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Memphis, Tennessee, United States
Small town paralegal in the city. Once ran a law office, now being run by one. Med mal defense litigation. I think it's growing on me.

Saturday, January 30, 2010

"Paralegal" Wins Against Summary Judgment, But Will He Succeed In Trial?

The Daily Inter Lake, a Montana newspaper, is reporting that a self-named independent paralegal has prevailed against the attorney general's summary judgment motion, which stated that his advertising had been "deceptive as a matter of law." Of course, while the judge may agree that the case needs hearing, paralegal Jerry O'Neil is more cautious than optimistic. The newspaper quotes him as saying, “He indicated my ads were not deceptive, but that was the only motion before him.” If the case makes it all the way to trial, Mr. O'Neil, a former state senator, seems to face charges of unauthorized practice of law and deceptive advertising.

A few things interest me about this case. First, apparently Mr. O'Neil enlists the help of attorneys for his document preparation, paying them to review his completed documents before filing them for his clients. Second, the judge himself noted that the Montana Legal Services uses non-attorney volunteers to perform many of the same functions that O'Neil says he performs, and that the volunteer-prepared documents do not even receive the benefit of attorney review.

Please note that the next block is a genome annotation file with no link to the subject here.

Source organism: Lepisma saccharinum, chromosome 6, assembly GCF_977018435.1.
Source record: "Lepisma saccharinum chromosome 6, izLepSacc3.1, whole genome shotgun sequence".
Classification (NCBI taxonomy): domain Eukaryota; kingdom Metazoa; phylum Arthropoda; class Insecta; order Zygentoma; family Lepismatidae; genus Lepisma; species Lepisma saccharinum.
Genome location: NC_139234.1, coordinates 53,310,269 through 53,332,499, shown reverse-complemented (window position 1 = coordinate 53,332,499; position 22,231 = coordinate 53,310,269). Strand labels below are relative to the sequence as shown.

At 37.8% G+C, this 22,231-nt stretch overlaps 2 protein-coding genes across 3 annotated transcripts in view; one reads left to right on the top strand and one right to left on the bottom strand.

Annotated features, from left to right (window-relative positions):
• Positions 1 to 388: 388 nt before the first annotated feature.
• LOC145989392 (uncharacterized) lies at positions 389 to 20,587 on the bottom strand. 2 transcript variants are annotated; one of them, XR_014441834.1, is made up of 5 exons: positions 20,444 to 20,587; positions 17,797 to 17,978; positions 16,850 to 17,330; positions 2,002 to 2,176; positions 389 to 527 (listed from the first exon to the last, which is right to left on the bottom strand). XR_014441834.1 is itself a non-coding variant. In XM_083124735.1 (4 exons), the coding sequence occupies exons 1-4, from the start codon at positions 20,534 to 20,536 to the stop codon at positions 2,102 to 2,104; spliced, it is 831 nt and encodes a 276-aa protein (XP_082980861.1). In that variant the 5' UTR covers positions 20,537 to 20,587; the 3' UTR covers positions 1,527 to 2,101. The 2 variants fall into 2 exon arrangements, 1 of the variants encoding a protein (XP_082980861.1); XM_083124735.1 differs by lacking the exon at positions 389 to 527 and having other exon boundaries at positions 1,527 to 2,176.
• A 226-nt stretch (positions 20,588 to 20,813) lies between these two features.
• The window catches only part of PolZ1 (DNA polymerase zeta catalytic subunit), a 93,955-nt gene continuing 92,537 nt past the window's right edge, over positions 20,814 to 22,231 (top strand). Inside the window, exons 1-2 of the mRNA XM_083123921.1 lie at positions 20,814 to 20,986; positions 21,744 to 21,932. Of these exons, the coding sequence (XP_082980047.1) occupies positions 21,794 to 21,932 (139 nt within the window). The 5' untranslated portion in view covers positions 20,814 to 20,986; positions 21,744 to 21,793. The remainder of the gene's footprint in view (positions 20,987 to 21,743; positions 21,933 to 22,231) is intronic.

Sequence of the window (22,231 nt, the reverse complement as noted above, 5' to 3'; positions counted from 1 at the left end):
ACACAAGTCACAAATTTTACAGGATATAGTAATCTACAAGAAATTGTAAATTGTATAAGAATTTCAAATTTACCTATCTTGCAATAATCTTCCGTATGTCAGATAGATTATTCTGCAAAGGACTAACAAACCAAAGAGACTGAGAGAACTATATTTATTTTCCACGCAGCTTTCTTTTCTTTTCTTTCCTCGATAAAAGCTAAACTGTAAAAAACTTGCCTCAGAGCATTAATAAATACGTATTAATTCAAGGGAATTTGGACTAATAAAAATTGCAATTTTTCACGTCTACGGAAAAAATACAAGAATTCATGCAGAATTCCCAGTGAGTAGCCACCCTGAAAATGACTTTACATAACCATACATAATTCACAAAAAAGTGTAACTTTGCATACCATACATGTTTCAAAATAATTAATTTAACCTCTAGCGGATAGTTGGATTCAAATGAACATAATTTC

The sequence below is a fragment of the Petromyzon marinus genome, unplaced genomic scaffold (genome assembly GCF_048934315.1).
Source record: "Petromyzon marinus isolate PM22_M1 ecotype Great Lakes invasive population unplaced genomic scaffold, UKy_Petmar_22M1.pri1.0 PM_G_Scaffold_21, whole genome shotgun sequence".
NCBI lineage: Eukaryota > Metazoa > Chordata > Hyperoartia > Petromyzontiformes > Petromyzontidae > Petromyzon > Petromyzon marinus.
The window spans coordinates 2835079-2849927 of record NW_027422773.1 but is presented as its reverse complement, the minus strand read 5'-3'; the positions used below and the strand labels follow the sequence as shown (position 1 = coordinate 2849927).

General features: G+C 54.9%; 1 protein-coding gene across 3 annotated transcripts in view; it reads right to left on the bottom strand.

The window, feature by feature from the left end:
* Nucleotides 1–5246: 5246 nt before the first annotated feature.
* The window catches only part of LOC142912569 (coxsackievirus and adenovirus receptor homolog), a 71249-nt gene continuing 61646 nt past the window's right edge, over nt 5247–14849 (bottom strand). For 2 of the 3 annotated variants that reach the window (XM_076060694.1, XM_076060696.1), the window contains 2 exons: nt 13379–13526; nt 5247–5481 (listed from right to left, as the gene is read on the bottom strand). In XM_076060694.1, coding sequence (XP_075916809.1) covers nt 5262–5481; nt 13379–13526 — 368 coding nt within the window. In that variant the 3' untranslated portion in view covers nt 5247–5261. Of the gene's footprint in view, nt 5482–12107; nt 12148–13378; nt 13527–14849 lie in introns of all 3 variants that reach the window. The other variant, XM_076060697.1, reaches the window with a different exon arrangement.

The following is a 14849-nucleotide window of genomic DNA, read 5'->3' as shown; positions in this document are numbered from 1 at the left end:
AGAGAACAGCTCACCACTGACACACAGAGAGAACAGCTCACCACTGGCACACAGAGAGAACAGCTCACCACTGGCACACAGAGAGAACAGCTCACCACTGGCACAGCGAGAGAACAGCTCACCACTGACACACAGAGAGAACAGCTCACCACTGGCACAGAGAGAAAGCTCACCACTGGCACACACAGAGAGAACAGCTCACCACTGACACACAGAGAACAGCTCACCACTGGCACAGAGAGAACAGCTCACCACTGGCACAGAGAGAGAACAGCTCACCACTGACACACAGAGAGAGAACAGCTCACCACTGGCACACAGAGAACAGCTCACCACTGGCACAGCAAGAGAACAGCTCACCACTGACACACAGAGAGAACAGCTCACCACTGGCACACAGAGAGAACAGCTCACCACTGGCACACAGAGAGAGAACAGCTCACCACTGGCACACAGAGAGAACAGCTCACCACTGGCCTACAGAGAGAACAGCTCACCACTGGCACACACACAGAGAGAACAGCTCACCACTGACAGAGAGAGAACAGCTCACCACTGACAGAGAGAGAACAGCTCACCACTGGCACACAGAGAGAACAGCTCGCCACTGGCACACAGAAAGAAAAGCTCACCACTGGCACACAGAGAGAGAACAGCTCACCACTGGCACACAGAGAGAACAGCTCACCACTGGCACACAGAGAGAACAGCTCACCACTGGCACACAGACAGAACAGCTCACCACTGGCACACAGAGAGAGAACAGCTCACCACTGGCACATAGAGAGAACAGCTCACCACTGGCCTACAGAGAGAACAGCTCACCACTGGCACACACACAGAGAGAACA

The judge has pointed out a major discrepancy in Montana's system, it appears. If Mr. O'Neil is having attorneys review his work, it should be assumed that such work is higher in quality than documents which do not get the benefit of attorney review.

I will also note that my office works in the same basic fashion, except that I do not pay the Boss for his review of my work. Still, I draft a Will based on a form the client has filled out, he reviews it, most of the time it needs no alterations, and then we deliver it to the client.

Another point of interest is that Mr. O'Neil had legal trouble with his "independent paralegal" practice in the past and had since changed his advertising to conform to previous injunctions. The judge in his current case is quoted as saying, "O’Neil claims he has complied with the permanent injunction and is not violating MCPA, as he is not providing services that only a lawyer can perform and is now [sic] working under the auspices of an attorney.”

Of course, I am not going to opine whether Mr. O'Neil is guilty of UPL or violating any other law in the state of Montana. I am not familiar with Montana's UPL laws. Neither am I familiar with the Montana Unfair Trade and Consumer Protection Act. However, I will suggest that if he is performing services with the benefit of attorney review which are the same services non-attorney volunteers perform without attorney review, it would seem unfair to both him and his consumers to deem his work the unauthorized practice of law.

[Editor's Note 1/31/2010: Further investigation into Mr. O'Neil's situation, aided by a reading of Practical Paralegalism's story on the topic, led me to the 2006 Montana Supreme Court opinion in an earlier case regarding Mr. O'Neil and the unauthorized practice of law. It can be found here. It may be noted that in the earlier case, the court described Mr. O'Neal as having readily admitted to "drafting pleadings for his customers, providing them with legal advice and appearing in court with his customers," actions the court (and probably any sensible person) deemed to be the practice of law. Still, the facts of the new case seem distinguishable to some extent from the earlier case, so it should be interesting.)

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